WASHINGTON -- RFE/RL Turkmen correspondent Soltan Achilova has been assaulted a second time, following an attack last month that rights advocates said was an attempt to silence her reporting.
Achilova, 67, was in a rehabilitation center near Archman, northeast of the capital, Ashgabat, for health reasons on November 8 when two women approached her in the cafeteria, yelling “This is the one who takes pictures and pours dirt on Turkmenistan.” Earlier that evening, in an attack Achilova believes was meant for her, an elderly woman staying in the same facility was knocked to the floor by two unknown women who shouted while beating her, “This is for your taking pictures.”
The attack came one day after Human Rights Watch issued a statement decrying an October 25 assault on Achilova, saying “Achilova’s ordeal was clearly yet another orchestrated attempt to silence a critic.”
“There is every indication that these are deliberate attempts to punish our correspondent for doing her job in Turkmenistan,” said RFE/RL President Thomas Kent. “These attacks violate Turkmenistan’s international obligations and its own constitutional commitments to respect independent media, and as such must be immediately condemned by the government and stopped.”
Achilova was questioned by four police officers and threatened with arrest after taking photos of long queues at a state-owned store in the capital city Ashgabat on October 25. After she was released by police several hours later, three men and a woman in plain clothes caught up with her, demanded she delete all the photos, and then attacked her, snatching her bag and her camera away.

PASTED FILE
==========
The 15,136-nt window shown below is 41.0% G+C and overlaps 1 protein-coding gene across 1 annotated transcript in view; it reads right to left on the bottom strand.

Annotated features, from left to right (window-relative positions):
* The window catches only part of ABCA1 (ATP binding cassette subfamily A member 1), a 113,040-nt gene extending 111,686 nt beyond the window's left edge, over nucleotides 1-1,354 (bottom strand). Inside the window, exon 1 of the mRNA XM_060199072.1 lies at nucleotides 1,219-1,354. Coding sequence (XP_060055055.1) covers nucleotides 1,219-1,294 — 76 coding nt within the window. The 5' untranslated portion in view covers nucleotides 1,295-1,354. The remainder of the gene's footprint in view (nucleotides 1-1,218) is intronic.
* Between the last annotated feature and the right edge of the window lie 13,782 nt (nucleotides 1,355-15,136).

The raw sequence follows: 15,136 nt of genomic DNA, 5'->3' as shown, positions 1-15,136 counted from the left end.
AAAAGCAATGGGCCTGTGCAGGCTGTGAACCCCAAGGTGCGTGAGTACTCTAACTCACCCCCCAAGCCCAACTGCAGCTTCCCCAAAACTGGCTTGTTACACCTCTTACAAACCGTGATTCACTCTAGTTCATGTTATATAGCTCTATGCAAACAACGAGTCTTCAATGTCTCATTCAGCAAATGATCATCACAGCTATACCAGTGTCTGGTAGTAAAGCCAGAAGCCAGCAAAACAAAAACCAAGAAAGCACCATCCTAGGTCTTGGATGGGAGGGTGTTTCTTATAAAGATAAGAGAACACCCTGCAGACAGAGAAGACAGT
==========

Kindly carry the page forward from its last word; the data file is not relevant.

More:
Achilova’s mobile phone has not worked and she’s had no Internet connection since last week’s attack.
Attacks on RFE/RL correspondents in Turkmenistan, one of the world’s most closed societies, have intensified over the past two years. Saparmamed Nepeskuliev, a video journalist who contributed to the Turkmen Service, was sentenced to three years in prison in September, 2015 on narcotics charges that rights advocates believe were fabricated and brought in retaliation for his images capturing economic hardship and crumbling infrastructure in the country’s western region. In December 2014, Achilova was questioned by unidentified men in civilian clothing under circumstances similar to those of this latest incident, as she interviewed people waiting to purchase fresh meat that had suddenly became available in shops around the country.